Greece was locked down in tough EU-IMF talks on rescue funds, and Italy was hit by a credit downgrade, dragging the eurozone ever closer towards danger on Tuesday.
The talks on rescue funds needed to avert bankruptcy for Greece and chaos in the eurozone next month dragged unexpectedly into a second day, just as Greek authorities prepared to auction more debt.
Overnight, credit rating agency Standard&Poor's downgraded Italy's credit rating, citing structural problems in the labour market, inefficiencies in the public sector and modest foreign investment flows.
Italy also has a high debt-to-output ratio of about 120 percent, although its public deficit is not unduly high by the standard of eurozone countries in trouble.
There is a widespread belief on financial markets, where stocks opened with further falls on Tuesday, that Greece will default at least in part.
That could have unpredictable effects of contagion on other rescued eurozone countries Ireland and Portugal but also possibly on Spain and Italy, the third-biggest economy in the eurozone.
The latest slice of funding under a first rescue last year is held up by the current audit of how Greece has respected conditions, and its creditors have told it to catch up on its promises.
Greek Finance Minister Evangelos Venizelos will hold a conference call with head auditors from the EU, IMF and European Central Bank at 1700 GMT, his office said, with the government under pressure to launch new austerity measures and get going with privatisations.
"The climate is positive, we expect the talks to conclude tonight," a finance ministry source said.
Also on Tuesday, the Greek debt management agency will attempt to raise 1.25 billion euros ($1.7 billion) in a sale of three-month treasury bills.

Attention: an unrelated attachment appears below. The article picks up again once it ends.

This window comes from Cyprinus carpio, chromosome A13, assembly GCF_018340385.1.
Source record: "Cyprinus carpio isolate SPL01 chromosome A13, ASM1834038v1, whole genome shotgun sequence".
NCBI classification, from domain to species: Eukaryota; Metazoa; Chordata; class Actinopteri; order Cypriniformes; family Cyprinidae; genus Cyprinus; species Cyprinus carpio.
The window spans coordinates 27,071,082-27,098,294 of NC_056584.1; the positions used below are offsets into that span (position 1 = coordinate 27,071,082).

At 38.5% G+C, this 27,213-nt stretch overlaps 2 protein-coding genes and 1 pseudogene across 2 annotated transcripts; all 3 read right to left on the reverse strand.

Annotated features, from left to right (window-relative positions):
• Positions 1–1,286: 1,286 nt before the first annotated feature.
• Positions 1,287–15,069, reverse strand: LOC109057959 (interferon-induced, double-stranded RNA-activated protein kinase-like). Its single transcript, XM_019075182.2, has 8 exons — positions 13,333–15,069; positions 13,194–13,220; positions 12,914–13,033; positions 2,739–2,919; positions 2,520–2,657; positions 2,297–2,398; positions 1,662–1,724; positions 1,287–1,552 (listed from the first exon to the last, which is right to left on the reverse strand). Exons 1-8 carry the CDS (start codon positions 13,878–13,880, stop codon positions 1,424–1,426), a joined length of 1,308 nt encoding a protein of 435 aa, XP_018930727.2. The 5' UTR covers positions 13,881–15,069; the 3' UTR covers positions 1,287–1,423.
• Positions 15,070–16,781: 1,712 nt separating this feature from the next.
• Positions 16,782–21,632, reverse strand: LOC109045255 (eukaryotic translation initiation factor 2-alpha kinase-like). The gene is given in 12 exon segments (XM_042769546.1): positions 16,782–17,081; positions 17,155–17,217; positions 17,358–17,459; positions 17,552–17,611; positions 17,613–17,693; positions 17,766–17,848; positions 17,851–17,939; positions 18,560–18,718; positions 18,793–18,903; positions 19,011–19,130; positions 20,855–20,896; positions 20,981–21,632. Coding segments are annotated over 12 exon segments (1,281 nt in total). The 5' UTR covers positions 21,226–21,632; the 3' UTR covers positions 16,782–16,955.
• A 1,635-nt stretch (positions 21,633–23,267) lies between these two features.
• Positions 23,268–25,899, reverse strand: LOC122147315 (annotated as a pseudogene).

Unless Athens can come to an arrangement with the auditors from the European Union and International Monetary Fund, its reserves to pay pensions and wages will run out in October.
The first round of talks with the head auditors on Monday was "productive and substantive," the finance ministry said.
The audit had been suspended in early September, with sources close to the mission citing lack of progress in reform and placing the release of an eight-billion-euro loan slice at risk.
Greece is under pressure to plug a budget hole of more than 2 billion euros ($2.8 billion) under the terms of a 110-billion-euro EU-IMF bailout contracted last year.
And the second EU aid package worth 159 billion euros cannot be finalised without a positive conclusion to the latest fiscal audit.
The government last week announced a new hefty property tax and is expected to make further cuts in the country's massive state payroll after the finance minister admitted there was "surplus" staff in the civil service.
Greek daily To Vima on Sunday said a senior finance ministry official had warned other departments that the EU and IMF were demanding progress on 15 measures including pension freezes, state company mergers and civil service layoffs.
And Kathimerini daily reported on its website late on Monday that Prime Minister George Papandreou was considering calling for a referendum on whether Greece should continue to tackle its debt crisis within the eurozone or by exiting the single currency.
"This is nonsense," the finance ministry source told AFP.
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